1. Assess needs 2.Define Scope 3.Write a Statement of Purpose 4.Define Objectives 5.Compose a Narrative 6.Write major & detailed event 7.List Expected Actions 8. Prepare message
Begin with your plan Lesson learned Needs assessment results What do we want? What did we learn? What do we have?
Begin with your plan review of the emergency plan and should address: Hazard Area(s) most vulnerable Functions most in need of rehearsal Potential participants Past exercises Exercise requirements Capabilities
an obvious starting point is the evaluations of past exercises: Who participated in the exercise and who did not? To what extent were the exercise objectives achieved? What lessons were learned? What problems were revealed, and what is needed to resolve them? What improvements were made following past exercises, and have they been tested?
Needs Assessment Results Reveal the following types of issues if they exist: Primary and secondary hazards that the organization faces Problems that need to be resolved Problems that recur Skills that need to be practiced Functions that are weak
Improvements implemented after previous exercises, which now need to be tested New facilities, personnel, or equipment that have not been included in an exercise Weaknesses (such as gaps, conflicting policies, or vague procedures) in the emergency plan or the SOPs The need for role clarification The need for a certain type of exercise Needs Assessment Results
2. Define the Scope Why Define the Scopes? How is Scope Determine? What dose Scope include?
How is Scope Determined? Factors that help define the scope of an exercise include: Expense. Availability of personnel and other resources. Seriousness of the problem. Capability of the exercise to address the problem. Skills and experience of the designers. Length of the exercise.
Type of emergency Location Function Participation Exercise type Hazard?Hazard? Where?Where? Who?Who? Jobs? RequirementRequirement
The purpose statement is a broad statement of the exercise goal. Developing the purpose statement… Using the purpose statement as an Exercise directive… This exercise will test…function, agencies, type, location, date-time, contact person, tel. number
An objective is a description of the performance you expect from participants to demonstrate competence. Objectives go hand in hand with the purpose statement but are more specific and performance based.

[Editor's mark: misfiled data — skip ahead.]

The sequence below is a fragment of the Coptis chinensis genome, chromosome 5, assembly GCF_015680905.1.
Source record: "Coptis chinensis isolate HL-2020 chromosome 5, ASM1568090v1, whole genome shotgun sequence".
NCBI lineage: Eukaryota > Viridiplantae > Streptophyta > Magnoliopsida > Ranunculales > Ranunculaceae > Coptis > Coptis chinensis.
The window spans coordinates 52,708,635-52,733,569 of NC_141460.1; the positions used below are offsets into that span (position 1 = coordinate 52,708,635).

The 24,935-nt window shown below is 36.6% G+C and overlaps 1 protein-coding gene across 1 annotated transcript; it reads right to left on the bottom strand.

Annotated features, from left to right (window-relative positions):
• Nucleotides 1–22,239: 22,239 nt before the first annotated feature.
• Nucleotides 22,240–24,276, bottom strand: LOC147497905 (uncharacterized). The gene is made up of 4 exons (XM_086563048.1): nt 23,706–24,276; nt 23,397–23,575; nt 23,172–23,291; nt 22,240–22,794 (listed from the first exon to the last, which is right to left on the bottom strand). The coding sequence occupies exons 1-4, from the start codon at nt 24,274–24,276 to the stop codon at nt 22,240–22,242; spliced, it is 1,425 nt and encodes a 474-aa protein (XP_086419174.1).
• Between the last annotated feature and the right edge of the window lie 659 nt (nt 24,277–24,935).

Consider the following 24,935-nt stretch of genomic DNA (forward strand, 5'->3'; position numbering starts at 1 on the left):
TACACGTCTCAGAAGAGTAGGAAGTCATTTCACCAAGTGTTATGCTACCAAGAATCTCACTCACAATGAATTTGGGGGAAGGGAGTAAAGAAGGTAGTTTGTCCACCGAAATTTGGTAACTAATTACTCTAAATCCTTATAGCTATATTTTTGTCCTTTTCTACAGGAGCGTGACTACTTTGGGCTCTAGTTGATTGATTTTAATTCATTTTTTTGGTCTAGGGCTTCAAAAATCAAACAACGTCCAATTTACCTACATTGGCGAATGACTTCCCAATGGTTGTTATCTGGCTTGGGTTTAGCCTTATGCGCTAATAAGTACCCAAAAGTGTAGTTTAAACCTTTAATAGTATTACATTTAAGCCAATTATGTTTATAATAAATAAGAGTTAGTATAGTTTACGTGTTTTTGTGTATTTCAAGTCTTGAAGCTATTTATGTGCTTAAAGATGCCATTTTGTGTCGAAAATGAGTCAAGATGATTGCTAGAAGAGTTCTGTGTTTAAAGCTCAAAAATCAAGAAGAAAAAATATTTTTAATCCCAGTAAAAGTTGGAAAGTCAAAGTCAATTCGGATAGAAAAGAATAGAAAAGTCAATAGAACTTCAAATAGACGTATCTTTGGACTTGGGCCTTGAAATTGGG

Essential in exercise process: design, conduct, evaluation, follow up PurposeStatementPurposeStatement
Action-Condition-Standard(or level) of Performance “ Who should do What under what condition according to what standards ”
Within 15 minutes After the evacuation notice is given, Member of EOC Will complete notification procedure to hospital administrator StandardStandard ConditionCondition Who? Specific action
Objective: Demonstrate the adequacy of displays and other materials to support emergency operations.
An exercise is a scenario that simulates an emergency. Part of this scenario is the narrative, which is a brief description of the events that have occurred up to the minute the exercise begins. The narrative has two important functions. MoodMood StageStage
one to five paragraphs long. very specific. phrased in present tense. short sentences to lend immediacy and tension. May develop the situation chronologically (event with warning time). May emphasize the emergency environment.
Writing a play: …Acts & Scenes Writing Exercise events:…Major & Detailed events Player thinks it is a Problem..not a Simulated scenario Developing Major Events Major events are big problems resulting from the emergency.
the actions or decisions that you want participants to carry out to demonstrate competence. necessary to identify expected actions to: – Write messages. – Determine what should be evaluated.
Expected actions are a breakdown of objectives - the actions that would be taken by an organization or an individual to meet the objective. Expected actions are closely tied to objectives. Objectives state general desired actions.
Messages are used to communicate detailed events to exercise participants. To evoke a response: action, decision that meet objective input prescript messages: controller, facilitator
Transmitting message: radio, phone, note, etc. Credibility Relationship to Expected Actions Message variable: Who, How, What, To whom Message example
Message format Spontaneous message: unexpected response from player, improvise message may be used To: From: Method: Date, Time…. Content: